If you can’t build it by hand dont pick up the power tool

The modern day Formula One racing driver understands, to a fairly decent level, the workings and mechanics of the car being driven. This does not mean they are able to design, engineer or maintain the car themselves but it does enable the driver to work more effectively with the development and mechanical team, and most importantly it makes them a better racing driver as they know just how to get the best out of the car.

This is no different in WFM! If you can only push the buttons, but don’t understand what your WFM system is doing in between the button push and the output, how can you quality check the output?

For example many would agree that Erlang has become out dated and that it is time for something more advanced to meet the modern complex multi-channel, multi lingual contact center. However, understanding Erlang formula, probability, and other variables is a really good way of learning and understanding all of the nuances of WFM Theory. If you understand the in & outs of workload, traffic intensity, shrinkage, you will be able to gain a better grasp of what your current WFM system (or excel model if that is what you are using) is generating in terms of output.

I once interviewed a candidate that had over 10 years experience in “senior” roles in a WFM team and looked great on paper. Once I asked him to explain the relationship between different service levels and occupancy he looked at me with a blank expression and just said WFM does that for me. Understanding the mechanics and relationships between different metrics is key if you’re trying to understand why your actual delivery doesn’t match up with your forecasted performance.

I find there’s a lot of value in sitting someone down with the most basic Excel based Erlang calculator, explaining what all the various variables are and just let them have an hour to play around changing different variables and observing the results. Anyone that hasn’t had the curiosity to try that in a 10 year career isn’t the sort of candidate I’m looking for.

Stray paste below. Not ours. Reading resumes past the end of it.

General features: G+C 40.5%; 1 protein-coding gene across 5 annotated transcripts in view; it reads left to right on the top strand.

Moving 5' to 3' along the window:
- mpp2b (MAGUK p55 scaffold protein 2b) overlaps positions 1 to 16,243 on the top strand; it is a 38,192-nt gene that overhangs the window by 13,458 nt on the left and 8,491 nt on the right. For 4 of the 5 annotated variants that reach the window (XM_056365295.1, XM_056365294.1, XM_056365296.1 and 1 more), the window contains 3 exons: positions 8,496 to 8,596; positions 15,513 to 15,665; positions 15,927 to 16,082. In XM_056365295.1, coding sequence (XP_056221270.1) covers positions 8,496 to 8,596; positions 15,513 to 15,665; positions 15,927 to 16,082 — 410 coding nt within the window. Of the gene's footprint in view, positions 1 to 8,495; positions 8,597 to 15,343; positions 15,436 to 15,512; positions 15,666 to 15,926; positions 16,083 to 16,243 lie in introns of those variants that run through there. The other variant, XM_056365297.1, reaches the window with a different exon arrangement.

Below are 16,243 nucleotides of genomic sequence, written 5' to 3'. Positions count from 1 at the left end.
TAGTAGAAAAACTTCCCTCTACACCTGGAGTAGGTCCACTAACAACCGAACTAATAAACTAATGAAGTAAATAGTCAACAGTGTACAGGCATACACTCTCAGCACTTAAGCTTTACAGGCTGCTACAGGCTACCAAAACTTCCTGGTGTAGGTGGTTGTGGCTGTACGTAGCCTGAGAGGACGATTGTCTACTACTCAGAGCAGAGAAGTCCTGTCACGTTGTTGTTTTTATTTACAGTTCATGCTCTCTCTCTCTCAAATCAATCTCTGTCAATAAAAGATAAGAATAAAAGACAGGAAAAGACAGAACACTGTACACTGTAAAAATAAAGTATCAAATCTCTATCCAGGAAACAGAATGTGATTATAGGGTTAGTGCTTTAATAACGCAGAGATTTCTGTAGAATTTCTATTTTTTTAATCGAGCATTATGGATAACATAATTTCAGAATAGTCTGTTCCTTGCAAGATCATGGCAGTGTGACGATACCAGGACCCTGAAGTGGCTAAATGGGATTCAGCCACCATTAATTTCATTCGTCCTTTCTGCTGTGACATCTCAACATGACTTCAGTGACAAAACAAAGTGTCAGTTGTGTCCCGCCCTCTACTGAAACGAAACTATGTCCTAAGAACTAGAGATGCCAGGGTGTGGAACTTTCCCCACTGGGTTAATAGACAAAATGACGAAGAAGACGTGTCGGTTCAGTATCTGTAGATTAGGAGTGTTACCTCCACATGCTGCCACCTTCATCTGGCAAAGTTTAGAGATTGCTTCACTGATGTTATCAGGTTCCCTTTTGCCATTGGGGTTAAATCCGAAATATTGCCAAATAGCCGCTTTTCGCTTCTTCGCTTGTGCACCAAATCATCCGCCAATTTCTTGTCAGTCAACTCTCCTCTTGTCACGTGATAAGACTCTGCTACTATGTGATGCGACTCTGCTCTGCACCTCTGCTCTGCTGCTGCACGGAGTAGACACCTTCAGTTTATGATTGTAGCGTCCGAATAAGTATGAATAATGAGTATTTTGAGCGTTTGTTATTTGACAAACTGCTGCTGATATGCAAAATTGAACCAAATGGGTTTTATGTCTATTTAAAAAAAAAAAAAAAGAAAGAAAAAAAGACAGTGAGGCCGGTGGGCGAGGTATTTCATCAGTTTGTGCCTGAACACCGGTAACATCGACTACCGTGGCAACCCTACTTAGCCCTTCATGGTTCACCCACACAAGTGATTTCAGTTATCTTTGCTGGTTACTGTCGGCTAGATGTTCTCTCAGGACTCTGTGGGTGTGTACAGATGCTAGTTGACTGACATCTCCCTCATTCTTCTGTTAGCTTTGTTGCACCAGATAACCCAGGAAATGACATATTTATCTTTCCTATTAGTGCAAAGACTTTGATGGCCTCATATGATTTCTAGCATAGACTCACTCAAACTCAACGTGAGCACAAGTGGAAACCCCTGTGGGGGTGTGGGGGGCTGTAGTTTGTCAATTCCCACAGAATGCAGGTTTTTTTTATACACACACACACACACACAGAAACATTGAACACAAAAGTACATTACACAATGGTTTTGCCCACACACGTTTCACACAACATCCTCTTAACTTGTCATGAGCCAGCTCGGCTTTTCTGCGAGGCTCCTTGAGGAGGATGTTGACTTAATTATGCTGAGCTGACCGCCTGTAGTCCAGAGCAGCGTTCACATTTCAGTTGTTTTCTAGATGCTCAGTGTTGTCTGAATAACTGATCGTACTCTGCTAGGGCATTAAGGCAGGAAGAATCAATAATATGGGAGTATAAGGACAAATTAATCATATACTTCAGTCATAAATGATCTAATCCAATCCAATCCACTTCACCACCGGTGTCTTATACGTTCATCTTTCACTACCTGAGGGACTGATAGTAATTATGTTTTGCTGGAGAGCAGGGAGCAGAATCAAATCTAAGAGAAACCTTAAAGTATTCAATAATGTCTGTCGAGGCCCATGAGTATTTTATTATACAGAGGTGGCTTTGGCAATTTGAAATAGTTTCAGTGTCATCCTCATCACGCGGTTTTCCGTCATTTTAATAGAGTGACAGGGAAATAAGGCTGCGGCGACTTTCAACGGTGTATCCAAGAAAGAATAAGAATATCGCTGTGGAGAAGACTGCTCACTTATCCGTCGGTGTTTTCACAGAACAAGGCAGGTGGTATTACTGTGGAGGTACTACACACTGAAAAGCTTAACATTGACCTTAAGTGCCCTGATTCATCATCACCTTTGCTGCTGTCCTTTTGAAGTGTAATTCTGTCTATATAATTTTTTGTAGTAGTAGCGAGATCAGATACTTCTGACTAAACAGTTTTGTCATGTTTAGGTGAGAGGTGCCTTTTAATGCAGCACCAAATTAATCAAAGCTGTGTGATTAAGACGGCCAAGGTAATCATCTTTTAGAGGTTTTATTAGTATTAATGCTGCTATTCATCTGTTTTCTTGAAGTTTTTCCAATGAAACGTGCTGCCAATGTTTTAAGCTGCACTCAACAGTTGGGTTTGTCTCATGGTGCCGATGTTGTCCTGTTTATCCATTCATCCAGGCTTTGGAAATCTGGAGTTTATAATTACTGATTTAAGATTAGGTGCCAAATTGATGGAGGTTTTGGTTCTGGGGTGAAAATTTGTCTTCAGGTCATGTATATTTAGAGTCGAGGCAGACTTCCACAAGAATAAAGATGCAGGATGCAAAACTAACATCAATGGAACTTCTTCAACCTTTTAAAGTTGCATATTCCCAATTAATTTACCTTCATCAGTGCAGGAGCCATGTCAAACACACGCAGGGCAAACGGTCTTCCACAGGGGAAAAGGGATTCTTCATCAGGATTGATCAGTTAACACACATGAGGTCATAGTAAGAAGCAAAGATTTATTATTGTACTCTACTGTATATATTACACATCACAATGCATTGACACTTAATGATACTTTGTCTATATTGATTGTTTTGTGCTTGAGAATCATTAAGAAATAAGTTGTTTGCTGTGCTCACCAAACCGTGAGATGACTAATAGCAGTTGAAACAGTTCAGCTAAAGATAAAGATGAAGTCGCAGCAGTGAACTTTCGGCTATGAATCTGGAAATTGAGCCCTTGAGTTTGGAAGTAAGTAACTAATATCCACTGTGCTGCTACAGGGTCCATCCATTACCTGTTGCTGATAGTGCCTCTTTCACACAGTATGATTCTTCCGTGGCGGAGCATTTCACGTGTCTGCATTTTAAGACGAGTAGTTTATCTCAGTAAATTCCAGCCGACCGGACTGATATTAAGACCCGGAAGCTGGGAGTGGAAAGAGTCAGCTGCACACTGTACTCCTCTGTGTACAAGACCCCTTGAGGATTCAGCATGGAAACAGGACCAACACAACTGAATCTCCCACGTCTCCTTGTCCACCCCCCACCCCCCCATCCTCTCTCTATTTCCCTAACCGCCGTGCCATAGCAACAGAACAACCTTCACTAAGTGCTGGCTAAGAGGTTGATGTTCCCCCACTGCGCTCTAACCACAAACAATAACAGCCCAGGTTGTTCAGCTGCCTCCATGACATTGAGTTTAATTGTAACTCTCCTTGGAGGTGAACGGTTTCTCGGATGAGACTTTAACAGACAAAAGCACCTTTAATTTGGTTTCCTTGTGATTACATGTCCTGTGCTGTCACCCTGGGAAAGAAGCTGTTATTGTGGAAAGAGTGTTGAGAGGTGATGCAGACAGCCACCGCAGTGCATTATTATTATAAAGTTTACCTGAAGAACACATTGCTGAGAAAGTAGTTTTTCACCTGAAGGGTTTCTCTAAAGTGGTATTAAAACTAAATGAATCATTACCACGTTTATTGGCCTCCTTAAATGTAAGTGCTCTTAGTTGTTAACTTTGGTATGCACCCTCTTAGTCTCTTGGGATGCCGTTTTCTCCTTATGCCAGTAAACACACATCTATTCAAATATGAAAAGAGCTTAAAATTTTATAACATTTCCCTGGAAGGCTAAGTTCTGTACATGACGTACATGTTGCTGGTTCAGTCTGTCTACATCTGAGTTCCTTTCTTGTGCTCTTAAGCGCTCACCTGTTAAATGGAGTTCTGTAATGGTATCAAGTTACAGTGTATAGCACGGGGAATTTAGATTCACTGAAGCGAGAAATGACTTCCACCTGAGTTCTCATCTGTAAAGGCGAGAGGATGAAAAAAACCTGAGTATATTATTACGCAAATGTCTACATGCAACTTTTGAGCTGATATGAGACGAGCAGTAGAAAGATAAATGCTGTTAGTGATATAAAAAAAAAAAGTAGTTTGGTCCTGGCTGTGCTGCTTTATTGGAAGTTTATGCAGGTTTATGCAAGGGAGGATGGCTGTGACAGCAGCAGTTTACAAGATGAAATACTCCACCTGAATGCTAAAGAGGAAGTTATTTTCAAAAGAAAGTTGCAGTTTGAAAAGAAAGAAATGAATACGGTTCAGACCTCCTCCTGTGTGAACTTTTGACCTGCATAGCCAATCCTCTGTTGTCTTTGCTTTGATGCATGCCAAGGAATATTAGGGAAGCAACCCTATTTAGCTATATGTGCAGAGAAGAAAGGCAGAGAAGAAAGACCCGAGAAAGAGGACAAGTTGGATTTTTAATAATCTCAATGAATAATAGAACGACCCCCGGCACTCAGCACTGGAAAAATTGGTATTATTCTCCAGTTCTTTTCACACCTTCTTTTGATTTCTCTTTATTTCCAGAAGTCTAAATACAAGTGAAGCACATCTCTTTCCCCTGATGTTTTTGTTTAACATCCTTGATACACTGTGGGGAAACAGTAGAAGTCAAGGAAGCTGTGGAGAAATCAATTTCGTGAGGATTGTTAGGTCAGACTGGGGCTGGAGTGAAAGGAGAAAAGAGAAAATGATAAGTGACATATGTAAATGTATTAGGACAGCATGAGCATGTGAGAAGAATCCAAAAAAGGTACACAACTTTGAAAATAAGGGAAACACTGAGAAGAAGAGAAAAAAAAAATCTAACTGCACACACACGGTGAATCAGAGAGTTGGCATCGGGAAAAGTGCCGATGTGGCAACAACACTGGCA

If you have not show the curiosity to educate yourselves on the fundamentals of the job (no matter what job) then you clearly do not have passion for it. Passion for what you do, that is the number 1 skill I look for in any candidate for any role.

This has always been a huge frustration of mine when talking to prospective customers looking to deploy a WFM system to replace excel.  Many seem to expect the solution to be a magic bullet to solve all of their issues. I have gone to great lengths to explain to them that WFM is a practice and a process and regardless of whether you are using excel or one of the many solutions available, you really do need to understand what you are doing, and what the effect that changing item A then affects B and C etc.

It is critical that those performing the WFM function understand how it all works and fits together.  Unfortunately if they don’t, regardless of whether they are using excel, or have spent many dollars on a dedicated solution their chance of achieving success will be very limited.

A lot of workforce professionals use their WFM system as the end all be all. You must understand the basics just to gut check. I’ve experienced systems that are creating skewed outputs due to a behind the scene error. A WFM system is only as good as the data that’s captured. Always know how to go ‘back to the basics’, to find your answer. 

This has been and always will be a challenge for us WFM professionals – 1st to understand the mechanism behind the tools used, 2nd to maintain the quality check of the output.

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